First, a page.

At the EiTM lab, research assistant Rachel Rodney hosted an engaging workshop with 8 high school students participating in a summer ENABLE program through CHIP (Carolina Health Informatics Program). As part of the students’ exploration of programming within Health Informatics, EiTM introduced them to the exciting world of physical computing, emphasizing the role of User Experience (UX) in the process.
To lay the groundwork for the workshop, Rodney kicked things off with a brief presentation connecting making and programming in the form of physical computing; this was to ensure that the students had a solid understanding of concepts they would need to utilize before diving into the design challenge. Rodney further emphasized the importance of including the user in the process, influenced heavily by Rodney’s background in UX research.
The design challenge was crafted to merge UX principles with physical computing. Rodney presented a persona of Rayna, who uses an upper limb hand prosthetic. Her pain points were two-fold: first, she desired an easier way to create Minecraft figures out of Perler beads, and second, her parents sought a solution to track her emotions (in order to use these data points to discuss later with Rayna).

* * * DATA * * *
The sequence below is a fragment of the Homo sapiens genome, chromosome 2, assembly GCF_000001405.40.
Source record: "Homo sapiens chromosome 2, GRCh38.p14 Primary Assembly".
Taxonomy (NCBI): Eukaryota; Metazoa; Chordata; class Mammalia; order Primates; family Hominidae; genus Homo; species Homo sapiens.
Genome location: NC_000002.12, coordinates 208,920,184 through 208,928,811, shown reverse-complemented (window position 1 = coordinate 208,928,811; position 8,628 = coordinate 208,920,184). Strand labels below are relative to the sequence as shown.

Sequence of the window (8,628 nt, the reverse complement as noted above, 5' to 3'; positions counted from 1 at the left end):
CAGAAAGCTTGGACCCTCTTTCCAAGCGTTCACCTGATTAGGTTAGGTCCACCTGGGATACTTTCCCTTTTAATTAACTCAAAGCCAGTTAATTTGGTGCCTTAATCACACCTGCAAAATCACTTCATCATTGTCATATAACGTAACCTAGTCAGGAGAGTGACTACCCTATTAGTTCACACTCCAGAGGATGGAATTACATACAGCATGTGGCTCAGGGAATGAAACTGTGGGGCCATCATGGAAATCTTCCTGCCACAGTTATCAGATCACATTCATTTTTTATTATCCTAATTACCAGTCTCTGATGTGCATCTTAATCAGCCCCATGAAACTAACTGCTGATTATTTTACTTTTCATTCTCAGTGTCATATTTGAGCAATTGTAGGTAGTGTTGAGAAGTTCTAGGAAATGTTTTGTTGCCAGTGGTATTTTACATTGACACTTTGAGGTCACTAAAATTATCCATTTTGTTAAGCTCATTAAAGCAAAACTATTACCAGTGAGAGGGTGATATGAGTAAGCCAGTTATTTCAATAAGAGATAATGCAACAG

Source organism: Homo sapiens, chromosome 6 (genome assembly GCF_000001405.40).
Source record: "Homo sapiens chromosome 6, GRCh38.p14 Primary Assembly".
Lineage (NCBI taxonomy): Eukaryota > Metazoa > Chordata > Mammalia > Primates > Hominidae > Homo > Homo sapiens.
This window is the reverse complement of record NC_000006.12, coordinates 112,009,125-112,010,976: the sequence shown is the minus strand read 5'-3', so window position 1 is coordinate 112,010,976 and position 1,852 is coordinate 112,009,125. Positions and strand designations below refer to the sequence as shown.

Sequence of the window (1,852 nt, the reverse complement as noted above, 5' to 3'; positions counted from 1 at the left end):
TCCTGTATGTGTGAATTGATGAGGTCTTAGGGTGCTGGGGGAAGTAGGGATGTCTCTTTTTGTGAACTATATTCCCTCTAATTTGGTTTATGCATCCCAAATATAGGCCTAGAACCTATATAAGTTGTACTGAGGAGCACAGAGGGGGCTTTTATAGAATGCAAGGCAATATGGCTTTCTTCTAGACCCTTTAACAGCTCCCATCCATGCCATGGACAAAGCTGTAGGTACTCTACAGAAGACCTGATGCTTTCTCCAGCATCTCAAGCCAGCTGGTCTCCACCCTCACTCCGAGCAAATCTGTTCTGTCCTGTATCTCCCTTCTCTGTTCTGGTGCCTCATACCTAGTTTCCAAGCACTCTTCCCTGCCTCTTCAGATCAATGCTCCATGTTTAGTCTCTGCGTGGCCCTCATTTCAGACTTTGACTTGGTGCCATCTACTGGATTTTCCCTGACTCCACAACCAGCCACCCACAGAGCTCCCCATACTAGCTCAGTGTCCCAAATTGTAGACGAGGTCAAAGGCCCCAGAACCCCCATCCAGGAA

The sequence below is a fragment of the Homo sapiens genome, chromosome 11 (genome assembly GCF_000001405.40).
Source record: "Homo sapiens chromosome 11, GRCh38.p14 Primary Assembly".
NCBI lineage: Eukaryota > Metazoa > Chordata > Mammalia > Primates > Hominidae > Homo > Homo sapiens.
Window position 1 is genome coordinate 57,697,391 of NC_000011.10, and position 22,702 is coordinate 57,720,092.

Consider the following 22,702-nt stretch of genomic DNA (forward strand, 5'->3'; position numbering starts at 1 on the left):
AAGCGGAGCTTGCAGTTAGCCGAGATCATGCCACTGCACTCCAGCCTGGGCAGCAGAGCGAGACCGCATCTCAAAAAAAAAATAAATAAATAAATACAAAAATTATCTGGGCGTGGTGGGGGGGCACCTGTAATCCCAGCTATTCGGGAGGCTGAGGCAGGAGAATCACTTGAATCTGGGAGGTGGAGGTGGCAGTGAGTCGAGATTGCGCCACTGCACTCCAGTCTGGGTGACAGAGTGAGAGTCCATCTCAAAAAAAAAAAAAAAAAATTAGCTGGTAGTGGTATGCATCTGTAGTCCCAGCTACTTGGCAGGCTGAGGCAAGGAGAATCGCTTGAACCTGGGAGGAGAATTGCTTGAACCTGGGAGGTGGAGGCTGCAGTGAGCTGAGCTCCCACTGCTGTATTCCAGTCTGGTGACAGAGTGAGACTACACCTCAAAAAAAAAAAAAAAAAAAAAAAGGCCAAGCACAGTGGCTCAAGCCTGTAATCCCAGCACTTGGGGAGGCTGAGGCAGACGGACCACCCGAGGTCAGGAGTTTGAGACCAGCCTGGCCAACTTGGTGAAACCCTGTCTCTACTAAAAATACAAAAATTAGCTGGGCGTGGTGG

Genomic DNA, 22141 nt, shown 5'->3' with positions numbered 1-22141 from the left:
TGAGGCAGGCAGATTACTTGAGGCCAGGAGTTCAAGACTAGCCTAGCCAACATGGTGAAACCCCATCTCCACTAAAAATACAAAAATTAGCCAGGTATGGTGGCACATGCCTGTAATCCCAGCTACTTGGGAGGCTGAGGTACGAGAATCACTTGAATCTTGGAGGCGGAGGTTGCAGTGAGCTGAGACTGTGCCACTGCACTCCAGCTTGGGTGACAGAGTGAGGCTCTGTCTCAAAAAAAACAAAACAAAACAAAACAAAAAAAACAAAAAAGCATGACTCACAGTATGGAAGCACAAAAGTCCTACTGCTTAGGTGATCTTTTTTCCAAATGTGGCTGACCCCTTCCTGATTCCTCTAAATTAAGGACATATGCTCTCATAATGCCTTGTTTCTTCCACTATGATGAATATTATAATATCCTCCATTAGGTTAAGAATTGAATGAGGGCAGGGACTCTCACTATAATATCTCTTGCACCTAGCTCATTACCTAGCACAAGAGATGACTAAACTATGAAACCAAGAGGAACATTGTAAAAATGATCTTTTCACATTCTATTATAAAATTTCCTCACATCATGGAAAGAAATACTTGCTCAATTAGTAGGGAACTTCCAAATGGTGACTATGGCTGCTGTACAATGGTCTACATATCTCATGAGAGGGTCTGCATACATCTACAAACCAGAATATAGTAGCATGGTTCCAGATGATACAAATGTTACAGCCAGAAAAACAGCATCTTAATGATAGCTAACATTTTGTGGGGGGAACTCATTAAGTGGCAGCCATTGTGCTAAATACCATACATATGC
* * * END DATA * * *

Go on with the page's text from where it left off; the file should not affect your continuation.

During the workshop, students were reminded to approach this challenge with an open mind while also being aware of the assumptions they might make during the ideation and prototyping stages.
The design challenge began with rapid ideation, where students brainstormed and sketched various ideas for tackling Rayna’s pain points. Following ideation, the students moved on to rapid prototyping. Equipped with low-fidelity materials like pipe cleaners, tape, paper, drawing tools, and string, they set out to create tangible prototypes that would help communicate their ideas. The students created solutions ranging from digital applications to physical devices, and even some that combined both aspects. Below are pictures of some of their prototypes!
During the workshop, it was evident that these students were already deeply passionate about equity and accessibility across health informatics. Witnessing the enthusiasm and creativity of these students was inspiring. By encouraging them to think about the end user throughout the design process, EiTM hopes to support a new generation of technologists who prioritize the needs of all users.